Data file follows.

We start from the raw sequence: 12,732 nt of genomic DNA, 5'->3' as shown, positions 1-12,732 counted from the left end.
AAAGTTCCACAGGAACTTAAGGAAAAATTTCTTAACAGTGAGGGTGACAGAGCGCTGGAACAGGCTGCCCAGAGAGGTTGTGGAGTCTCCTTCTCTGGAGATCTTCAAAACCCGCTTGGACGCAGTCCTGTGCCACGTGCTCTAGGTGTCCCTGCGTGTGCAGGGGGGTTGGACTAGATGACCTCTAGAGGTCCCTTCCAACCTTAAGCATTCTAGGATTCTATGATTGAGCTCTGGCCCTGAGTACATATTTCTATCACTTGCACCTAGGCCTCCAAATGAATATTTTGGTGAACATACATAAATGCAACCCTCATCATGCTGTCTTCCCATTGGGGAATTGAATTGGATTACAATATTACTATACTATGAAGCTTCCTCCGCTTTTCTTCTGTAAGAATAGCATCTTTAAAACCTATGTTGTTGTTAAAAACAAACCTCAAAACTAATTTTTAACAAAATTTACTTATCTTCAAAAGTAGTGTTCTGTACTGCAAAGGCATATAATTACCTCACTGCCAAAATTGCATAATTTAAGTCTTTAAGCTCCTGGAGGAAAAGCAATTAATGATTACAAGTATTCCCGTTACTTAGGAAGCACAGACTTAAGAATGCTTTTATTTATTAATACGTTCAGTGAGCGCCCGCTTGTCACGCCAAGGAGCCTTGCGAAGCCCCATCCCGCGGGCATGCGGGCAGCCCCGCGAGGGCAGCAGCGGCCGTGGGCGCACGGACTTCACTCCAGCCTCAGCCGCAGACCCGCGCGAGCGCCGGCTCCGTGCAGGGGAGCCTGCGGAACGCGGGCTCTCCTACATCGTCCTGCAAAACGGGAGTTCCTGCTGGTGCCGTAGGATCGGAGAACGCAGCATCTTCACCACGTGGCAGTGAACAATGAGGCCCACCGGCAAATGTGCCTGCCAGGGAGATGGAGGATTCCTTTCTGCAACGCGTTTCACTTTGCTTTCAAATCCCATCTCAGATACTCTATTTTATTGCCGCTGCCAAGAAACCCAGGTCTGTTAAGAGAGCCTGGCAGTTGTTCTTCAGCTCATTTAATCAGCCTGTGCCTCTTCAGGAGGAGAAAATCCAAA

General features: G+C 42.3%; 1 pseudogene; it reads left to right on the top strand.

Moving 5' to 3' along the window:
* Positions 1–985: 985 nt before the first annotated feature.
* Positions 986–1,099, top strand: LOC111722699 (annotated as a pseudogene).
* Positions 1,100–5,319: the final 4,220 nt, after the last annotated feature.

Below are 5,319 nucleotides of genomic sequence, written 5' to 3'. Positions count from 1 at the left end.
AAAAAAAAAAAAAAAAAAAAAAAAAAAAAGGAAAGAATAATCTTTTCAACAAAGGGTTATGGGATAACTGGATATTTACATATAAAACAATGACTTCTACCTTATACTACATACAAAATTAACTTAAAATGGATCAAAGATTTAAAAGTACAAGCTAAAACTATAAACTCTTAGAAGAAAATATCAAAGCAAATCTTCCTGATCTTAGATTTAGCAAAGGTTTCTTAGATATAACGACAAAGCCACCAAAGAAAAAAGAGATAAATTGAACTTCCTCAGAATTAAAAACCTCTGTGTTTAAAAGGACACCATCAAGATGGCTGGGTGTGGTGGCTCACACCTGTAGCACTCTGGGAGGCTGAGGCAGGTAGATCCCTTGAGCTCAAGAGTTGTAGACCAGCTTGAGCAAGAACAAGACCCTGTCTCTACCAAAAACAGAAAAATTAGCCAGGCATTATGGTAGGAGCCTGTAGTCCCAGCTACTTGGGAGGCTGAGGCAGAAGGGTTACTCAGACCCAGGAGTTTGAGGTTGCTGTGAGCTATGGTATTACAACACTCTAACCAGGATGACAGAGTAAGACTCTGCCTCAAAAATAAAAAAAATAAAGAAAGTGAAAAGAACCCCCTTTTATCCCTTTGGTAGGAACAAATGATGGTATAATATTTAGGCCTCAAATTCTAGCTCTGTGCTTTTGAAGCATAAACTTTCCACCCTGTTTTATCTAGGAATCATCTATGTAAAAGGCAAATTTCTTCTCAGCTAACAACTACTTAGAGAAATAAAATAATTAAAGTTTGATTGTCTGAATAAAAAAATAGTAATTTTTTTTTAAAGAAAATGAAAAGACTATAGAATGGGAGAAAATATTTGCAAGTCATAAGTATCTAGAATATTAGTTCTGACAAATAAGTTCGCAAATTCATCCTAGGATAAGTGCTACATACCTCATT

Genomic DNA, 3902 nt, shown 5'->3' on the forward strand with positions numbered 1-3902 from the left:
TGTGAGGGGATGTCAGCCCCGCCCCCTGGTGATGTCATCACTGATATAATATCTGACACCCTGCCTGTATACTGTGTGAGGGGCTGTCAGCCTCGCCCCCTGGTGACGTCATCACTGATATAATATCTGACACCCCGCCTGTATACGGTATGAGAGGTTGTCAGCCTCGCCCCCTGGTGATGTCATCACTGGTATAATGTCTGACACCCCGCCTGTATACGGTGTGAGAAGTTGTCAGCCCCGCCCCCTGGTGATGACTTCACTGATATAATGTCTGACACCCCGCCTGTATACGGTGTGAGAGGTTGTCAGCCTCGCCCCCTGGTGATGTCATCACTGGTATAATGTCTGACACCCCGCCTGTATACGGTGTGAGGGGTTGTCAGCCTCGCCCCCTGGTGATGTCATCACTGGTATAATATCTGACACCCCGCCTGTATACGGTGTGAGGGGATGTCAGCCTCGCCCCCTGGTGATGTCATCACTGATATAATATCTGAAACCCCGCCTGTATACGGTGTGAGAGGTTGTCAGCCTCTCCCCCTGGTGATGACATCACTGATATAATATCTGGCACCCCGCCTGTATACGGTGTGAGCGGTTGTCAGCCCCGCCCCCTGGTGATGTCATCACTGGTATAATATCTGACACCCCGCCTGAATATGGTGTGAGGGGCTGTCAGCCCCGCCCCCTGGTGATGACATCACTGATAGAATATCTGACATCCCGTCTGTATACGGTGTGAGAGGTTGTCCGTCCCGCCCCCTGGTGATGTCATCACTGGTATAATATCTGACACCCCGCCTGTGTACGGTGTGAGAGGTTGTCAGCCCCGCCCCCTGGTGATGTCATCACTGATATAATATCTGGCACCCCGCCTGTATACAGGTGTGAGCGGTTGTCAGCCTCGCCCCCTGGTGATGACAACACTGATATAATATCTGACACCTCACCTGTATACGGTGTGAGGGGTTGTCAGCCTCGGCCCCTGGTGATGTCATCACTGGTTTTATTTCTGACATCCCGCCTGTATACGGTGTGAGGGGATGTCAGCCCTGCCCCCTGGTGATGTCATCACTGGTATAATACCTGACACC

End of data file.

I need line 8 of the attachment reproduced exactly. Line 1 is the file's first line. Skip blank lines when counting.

Below are 5,319 nucleotides of genomic sequence, written 5' to 3'. Positions count from 1 at the left end.